“Go Away Back to Berwick and Die!” – The Blackhill Campaign (1963), the Coal Industry and the British New Wave
The Moving Image, vol. 10, no. 2 (2010), pp. 83-103.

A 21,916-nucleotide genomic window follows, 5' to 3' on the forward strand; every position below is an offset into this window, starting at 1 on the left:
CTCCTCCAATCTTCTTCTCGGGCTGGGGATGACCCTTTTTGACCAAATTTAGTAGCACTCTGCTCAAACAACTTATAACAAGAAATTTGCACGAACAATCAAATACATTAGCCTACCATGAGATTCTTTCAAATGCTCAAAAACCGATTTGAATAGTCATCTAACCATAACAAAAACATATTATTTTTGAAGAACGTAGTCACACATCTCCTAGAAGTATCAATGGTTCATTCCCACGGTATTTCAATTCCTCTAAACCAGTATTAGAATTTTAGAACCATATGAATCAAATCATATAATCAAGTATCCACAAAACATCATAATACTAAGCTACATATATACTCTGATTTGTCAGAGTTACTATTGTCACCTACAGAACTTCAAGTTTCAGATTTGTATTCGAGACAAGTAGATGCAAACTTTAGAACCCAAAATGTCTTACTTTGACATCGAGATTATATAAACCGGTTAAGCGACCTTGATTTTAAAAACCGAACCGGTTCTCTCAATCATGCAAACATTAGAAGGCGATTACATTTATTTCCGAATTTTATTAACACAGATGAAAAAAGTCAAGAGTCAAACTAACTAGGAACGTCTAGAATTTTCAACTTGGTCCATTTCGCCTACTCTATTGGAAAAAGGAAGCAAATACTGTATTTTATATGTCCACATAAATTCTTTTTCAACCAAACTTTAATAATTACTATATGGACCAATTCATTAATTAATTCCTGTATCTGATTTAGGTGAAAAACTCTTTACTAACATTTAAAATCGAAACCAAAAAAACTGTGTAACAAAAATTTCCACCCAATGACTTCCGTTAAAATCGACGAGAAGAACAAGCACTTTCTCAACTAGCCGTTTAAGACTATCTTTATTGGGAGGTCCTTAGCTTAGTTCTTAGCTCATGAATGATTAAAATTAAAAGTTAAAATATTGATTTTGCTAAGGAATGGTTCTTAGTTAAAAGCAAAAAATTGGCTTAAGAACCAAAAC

This article examines the production and release history of The Blackhill Campaign (UK, 1963, dir. Jack Parsons), a feature-length documentary about the political controversy precipitated by the closure of a coal mine in Northumberland in 1959. It was made almost single-handedly by a sociologist and amateur filmmaker, who had no previous experience of film production before embarking on the project. The article argues that the film is significant for two essential reasons. Firstly, being an amateur production, it articulates a political perspective not found in any of the mainstream media of the time, criticising the role of both the employer and the trade union in the dispute. Secondly, because the filmmaker returned to his former career as an academic and did not make any further films, The Blackhill Campaign was quickly forgotten and remained a lost film for over three decades. I therefore argue that this represents an important case study as to how films can come to be orphaned.
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